You’ll know it’s ready when the texture is soft and moist but not syruppy or drippy. Compared to Nakhla’s Two Apples, it should be roughly the same consistency.
Now that it’s ready, there are two ways to smoke Zaghloul. This is something of a point of contention in various fora and discussion groups. Some hold firm that it should be foiled like any other moassel, and others believe it should be smoked without foil. If one were to travel to Egypt, you’d most likely see it unfoiled, and while this is a legitimate technique, it’s a bit harder to get it smoking right by this method. It’s also worth noting that there are many places in the Mideast where these types of products are smoked with indirect heat as a modern product, using foil, or a plate of brass or clay. Personally, I prefer the foiled method, as the non-foil method offers no advantages that I have seen (aside from looking like an OG). I will illuminate both methods below.
The first method, and my preferred means of smoking it: Pack it into the bowl of your choice (I use an unglazed Elmas funnel-style bowl) moderately dense, but with some room to breathe, and make sure to leave a gap between the tobacco and the foil. Use a tight foil wrap with the whole pattern of your preference, 2-3 natural coals, and smoke as normal. In other words, treat it like any other Nakhla product.
The second, foilless method involves a bit of effort, knowledge, and trial-error playing to get right: While it may seem appealing to just pile it up in a bowl, throw some charcoal on and start pulling, this is the quickest, easiest way to ruin a nice bowl of Zag. What you want to do is this: Using an Egyptian bowl, pack the tobacco loose with plenty of room for it to breathe. Then, you want to take more tobacco and press it with your fingers into a sort of “cake,” a disk of densely-packed tobacco roughly as big around as the top of your bowl. Then put this tobacco-disk on top of your packed bowl, with 3-4 pieces of coal on top, then put a cover over it. Let it sit and cook for about ten minutes. During this time, it is CRITICALLY IMPORTANT that you do NOT try to smoke it, not even a taste. You will pull the embers down into the bowl and ruin it. After ten minutes, remove the windcover, and knock one or two coals off the top. What you are essentially doing is burning-in a “screen” of carbonized tobacco to separate the good stuff from the heat (essentially doing the same thing as foil). After that, you can smoke as normal, just be mindful of the heat, as it can be harder to manage without burning this way.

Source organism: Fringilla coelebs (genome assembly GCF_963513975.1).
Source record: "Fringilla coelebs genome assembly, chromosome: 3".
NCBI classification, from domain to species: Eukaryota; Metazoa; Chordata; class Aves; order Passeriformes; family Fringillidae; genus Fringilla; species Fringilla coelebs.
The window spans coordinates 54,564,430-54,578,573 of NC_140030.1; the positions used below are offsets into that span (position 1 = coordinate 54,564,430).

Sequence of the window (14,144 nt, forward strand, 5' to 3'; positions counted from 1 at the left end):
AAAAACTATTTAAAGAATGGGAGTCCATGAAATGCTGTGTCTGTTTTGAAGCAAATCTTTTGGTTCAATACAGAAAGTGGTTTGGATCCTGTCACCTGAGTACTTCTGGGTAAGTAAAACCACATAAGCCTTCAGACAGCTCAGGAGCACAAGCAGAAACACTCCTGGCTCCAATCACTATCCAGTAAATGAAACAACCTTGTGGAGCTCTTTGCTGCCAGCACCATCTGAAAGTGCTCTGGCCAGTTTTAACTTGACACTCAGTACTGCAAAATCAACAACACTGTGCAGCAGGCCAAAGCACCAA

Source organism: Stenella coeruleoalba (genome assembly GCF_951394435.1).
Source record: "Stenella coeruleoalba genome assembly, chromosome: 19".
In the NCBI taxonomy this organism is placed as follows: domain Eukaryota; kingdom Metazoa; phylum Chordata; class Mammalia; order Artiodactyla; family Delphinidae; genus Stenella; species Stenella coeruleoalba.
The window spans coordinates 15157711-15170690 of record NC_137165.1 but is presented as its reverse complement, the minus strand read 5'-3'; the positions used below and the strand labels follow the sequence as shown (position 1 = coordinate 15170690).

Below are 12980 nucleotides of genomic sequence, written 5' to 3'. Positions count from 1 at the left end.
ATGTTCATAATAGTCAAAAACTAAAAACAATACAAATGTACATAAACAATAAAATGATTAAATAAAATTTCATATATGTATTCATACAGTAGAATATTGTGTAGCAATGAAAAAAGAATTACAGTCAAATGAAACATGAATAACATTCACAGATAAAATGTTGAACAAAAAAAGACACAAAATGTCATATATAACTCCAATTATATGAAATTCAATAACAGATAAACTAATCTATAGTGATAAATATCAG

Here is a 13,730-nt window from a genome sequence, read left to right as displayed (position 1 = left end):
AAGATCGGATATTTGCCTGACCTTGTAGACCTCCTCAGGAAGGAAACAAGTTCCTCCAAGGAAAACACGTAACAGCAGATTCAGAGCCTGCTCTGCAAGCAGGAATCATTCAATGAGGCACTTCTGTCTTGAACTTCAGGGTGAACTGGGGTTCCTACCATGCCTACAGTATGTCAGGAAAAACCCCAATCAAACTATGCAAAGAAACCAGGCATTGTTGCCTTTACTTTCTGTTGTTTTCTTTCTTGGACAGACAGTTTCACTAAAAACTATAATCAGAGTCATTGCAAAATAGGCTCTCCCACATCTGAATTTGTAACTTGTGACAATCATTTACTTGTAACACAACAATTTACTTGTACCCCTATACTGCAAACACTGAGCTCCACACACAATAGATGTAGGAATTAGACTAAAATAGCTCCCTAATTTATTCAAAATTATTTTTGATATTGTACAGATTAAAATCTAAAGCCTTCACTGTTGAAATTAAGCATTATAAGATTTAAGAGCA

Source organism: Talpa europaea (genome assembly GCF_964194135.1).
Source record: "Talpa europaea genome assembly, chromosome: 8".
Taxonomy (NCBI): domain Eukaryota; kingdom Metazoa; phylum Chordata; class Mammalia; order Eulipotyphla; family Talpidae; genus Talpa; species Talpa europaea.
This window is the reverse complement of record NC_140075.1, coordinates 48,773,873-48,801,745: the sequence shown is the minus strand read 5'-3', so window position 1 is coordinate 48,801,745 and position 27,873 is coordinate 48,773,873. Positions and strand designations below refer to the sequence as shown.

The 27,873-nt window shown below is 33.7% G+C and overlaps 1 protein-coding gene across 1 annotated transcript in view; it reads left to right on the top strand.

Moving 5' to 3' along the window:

I prefer the first method because personally, the latter method, despite being traditional, wastes some tobacco and charcoal, and is generally a lot harder to get smoking the way it should. While it may be fun to try, it offers no real advantage over the modern method that I can see.
And as I said above, it should be a mellow, nutty-sweet flavor. If you’re not getting that, you’ve probably burned it.
Zaghloul is a complex yet mild flavor that stands as a nice constrast to the hyper-sweet flavors that dominate the market, and it makes a nice alternative for a smoker with a more matured, complex palate looking for something different.